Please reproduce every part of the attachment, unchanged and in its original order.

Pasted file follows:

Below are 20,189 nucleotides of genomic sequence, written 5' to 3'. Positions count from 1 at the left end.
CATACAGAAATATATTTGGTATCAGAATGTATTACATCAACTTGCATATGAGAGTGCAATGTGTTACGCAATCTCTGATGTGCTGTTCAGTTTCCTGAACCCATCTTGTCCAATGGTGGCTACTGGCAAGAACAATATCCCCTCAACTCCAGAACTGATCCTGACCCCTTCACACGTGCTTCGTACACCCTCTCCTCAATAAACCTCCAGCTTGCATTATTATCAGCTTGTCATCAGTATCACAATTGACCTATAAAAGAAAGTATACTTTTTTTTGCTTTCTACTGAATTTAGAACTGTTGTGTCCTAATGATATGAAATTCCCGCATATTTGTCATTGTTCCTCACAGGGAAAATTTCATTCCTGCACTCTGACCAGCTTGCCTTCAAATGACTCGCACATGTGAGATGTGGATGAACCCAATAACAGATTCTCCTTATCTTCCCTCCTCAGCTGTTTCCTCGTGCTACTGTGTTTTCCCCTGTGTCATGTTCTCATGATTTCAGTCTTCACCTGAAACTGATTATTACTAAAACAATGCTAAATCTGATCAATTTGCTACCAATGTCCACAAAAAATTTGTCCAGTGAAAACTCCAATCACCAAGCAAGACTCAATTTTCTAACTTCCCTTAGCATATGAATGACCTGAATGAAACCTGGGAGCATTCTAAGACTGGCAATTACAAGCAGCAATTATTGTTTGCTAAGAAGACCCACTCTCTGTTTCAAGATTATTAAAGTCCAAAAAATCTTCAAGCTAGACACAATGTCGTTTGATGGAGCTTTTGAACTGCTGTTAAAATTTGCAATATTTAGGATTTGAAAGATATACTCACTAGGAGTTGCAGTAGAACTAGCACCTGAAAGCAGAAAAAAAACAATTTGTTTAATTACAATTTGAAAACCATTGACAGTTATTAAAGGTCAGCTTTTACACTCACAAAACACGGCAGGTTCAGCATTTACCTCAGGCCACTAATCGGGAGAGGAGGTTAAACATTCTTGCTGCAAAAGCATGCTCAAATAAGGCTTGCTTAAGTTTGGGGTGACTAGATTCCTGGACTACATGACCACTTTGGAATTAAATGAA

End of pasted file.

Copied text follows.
Below are 20,189 nucleotides of genomic sequence, written 5' to 3'. Positions count from 1 at the left end.
CATACAGAAATATATTTGGTATCAGAATGTATTACATCAACTTGCATATGAGAGTGCAATGTGTTACGCAATCTCTGATGTGCTGTTCAGTTTCCTGAACCCATCTTGTCCAATGGTGGCTACTGGCAAGAACAATATCCCCTCAACTCCAGAACTGATCCTGACCCCTTCACACGTGCTTCGTACACCCTCTCCTCAATAAACCTCCAGCTTGCATTATTATCAGCTTGTCATCAGTATCACAATTGACCTATAAAAGAAAGTATACTTTTTTTTGCTTTCTACTGAATTTAGAACTGTTGTGTCCTAATGATATGAAATTCCCGCATATTTGTCATTGTTCCTCACAGGGAAAATTTCATTCCTGCACTCTGACCAGCTTGCCTTCAAATGACTCGCACATGTGAGATGTGGATGAACCCAATAACAGATTCTCCTTATCTTCCCTCCTCAGCTGTTTCCTCGTGCTACTGTGTTTTCCCCTGTGTCATGTTCTCATGATTTCAGTCTTCACCTGAAACTGATTATTACTAAAACAATGCTAAATCTGATCAATTTGCTACCAATGTCCACAAAAAATTTGTCCAGTGAAAACTCCAATCACCAAGCAAGACTCAATTTTCTAACTTCCCTTAGCATATGAATGACCTGAATGAAACCTGGGAGCATTCTAAGACTGGCAATTACAAGCAGCAATTATTGTTTGCTAAGAAGACCCACTCTCTGTTTCAAGATTATTAAAGTCCAAAAAATCTTCAAGCTAGACACAATGTCGTTTGATGGAGCTTTTGAACTGCTGTTAAAATTTGCAATATTTAGGATTTGAAAGATATACTCACTAGGAGTTGCAGTAGAACTAGCACCTGAAAGCAGAAAAAAAACAATTTGTTTAATTACAATTTGAAAACCATTGACAGTTATTAAAGGTCAGCTTTTACACTCACAAAACACGGCAGGTTCAGCATTTACCTCAGGCCACTAATCGGGAGAGGAGGTTAAACATTCTTGCTGCAAAAGCATGCTCAAATAAGGCTTGCTTAAGTTTGGGGTGACTAGATTCCTGGACTACATGACCACTTTGGAATTAAATGAA